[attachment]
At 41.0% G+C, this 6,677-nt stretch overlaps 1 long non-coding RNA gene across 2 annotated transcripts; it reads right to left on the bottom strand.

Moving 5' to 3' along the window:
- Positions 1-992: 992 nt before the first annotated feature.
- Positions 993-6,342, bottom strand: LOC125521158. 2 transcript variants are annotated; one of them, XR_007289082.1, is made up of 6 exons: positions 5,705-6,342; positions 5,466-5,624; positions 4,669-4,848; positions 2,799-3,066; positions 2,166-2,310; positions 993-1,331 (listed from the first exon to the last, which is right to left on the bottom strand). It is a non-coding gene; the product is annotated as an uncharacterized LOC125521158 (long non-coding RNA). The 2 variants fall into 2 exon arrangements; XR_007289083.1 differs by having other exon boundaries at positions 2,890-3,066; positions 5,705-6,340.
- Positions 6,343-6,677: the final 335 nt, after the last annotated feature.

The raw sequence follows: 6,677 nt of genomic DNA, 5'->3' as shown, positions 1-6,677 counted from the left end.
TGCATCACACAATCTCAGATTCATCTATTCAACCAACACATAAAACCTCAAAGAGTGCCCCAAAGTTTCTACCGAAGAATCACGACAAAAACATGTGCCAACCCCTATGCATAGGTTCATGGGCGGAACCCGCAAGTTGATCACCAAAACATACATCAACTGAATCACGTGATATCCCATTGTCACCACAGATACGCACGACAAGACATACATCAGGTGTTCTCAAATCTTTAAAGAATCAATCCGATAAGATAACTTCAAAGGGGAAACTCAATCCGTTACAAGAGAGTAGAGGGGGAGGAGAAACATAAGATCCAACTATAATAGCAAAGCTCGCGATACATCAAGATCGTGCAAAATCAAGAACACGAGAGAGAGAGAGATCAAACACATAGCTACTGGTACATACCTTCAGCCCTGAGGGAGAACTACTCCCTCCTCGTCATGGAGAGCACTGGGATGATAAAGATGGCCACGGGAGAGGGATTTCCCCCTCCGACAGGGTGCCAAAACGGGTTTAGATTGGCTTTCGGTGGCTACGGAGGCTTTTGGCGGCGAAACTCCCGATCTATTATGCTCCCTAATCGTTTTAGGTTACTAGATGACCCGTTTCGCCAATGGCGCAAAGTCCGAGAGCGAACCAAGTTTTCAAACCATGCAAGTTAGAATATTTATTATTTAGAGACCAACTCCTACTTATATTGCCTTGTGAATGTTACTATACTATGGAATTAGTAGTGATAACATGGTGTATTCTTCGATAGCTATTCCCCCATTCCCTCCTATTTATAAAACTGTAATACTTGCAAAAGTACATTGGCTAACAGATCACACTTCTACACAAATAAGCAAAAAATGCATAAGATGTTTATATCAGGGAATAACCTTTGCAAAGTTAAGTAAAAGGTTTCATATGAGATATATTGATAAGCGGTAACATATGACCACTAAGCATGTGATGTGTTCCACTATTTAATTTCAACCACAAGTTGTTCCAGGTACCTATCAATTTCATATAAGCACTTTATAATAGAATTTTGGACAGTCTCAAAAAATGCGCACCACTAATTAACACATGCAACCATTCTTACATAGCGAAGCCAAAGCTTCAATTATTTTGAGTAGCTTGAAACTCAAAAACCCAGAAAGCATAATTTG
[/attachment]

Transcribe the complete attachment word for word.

At 41.0% G+C, this 6,677-nt stretch overlaps 1 long non-coding RNA gene across 2 annotated transcripts; it reads right to left on the bottom strand.

Moving 5' to 3' along the window:
- Positions 1-992: 992 nt before the first annotated feature.
- Positions 993-6,342, bottom strand: LOC125521158. 2 transcript variants are annotated; one of them, XR_007289082.1, is made up of 6 exons: positions 5,705-6,342; positions 5,466-5,624; positions 4,669-4,848; positions 2,799-3,066; positions 2,166-2,310; positions 993-1,331 (listed from the first exon to the last, which is right to left on the bottom strand). It is a non-coding gene; the product is annotated as an uncharacterized LOC125521158 (long non-coding RNA). The 2 variants fall into 2 exon arrangements; XR_007289083.1 differs by having other exon boundaries at positions 2,890-3,066; positions 5,705-6,340.
- Positions 6,343-6,677: the final 335 nt, after the last annotated feature.

The raw sequence follows: 6,677 nt of genomic DNA, 5'->3' as shown, positions 1-6,677 counted from the left end.
TGCATCACACAATCTCAGATTCATCTATTCAACCAACACATAAAACCTCAAAGAGTGCCCCAAAGTTTCTACCGAAGAATCACGACAAAAACATGTGCCAACCCCTATGCATAGGTTCATGGGCGGAACCCGCAAGTTGATCACCAAAACATACATCAACTGAATCACGTGATATCCCATTGTCACCACAGATACGCACGACAAGACATACATCAGGTGTTCTCAAATCTTTAAAGAATCAATCCGATAAGATAACTTCAAAGGGGAAACTCAATCCGTTACAAGAGAGTAGAGGGGGAGGAGAAACATAAGATCCAACTATAATAGCAAAGCTCGCGATACATCAAGATCGTGCAAAATCAAGAACACGAGAGAGAGAGAGATCAAACACATAGCTACTGGTACATACCTTCAGCCCTGAGGGAGAACTACTCCCTCCTCGTCATGGAGAGCACTGGGATGATAAAGATGGCCACGGGAGAGGGATTTCCCCCTCCGACAGGGTGCCAAAACGGGTTTAGATTGGCTTTCGGTGGCTACGGAGGCTTTTGGCGGCGAAACTCCCGATCTATTATGCTCCCTAATCGTTTTAGGTTACTAGATGACCCGTTTCGCCAATGGCGCAAAGTCCGAGAGCGAACCAAGTTTTCAAACCATGCAAGTTAGAATATTTATTATTTAGAGACCAACTCCTACTTATATTGCCTTGTGAATGTTACTATACTATGGAATTAGTAGTGATAACATGGTGTATTCTTCGATAGCTATTCCCCCATTCCCTCCTATTTATAAAACTGTAATACTTGCAAAAGTACATTGGCTAACAGATCACACTTCTACACAAATAAGCAAAAAATGCATAAGATGTTTATATCAGGGAATAACCTTTGCAAAGTTAAGTAAAAGGTTTCATATGAGATATATTGATAAGCGGTAACATATGACCACTAAGCATGTGATGTGTTCCACTATTTAATTTCAACCACAAGTTGTTCCAGGTACCTATCAATTTCATATAAGCACTTTATAATAGAATTTTGGACAGTCTCAAAAAATGCGCACCACTAATTAACACATGCAACCATTCTTACATAGCGAAGCCAAAGCTTCAATTATTTTGAGTAGCTTGAAACTCAAAAACCCAGAAAGCATAATTTG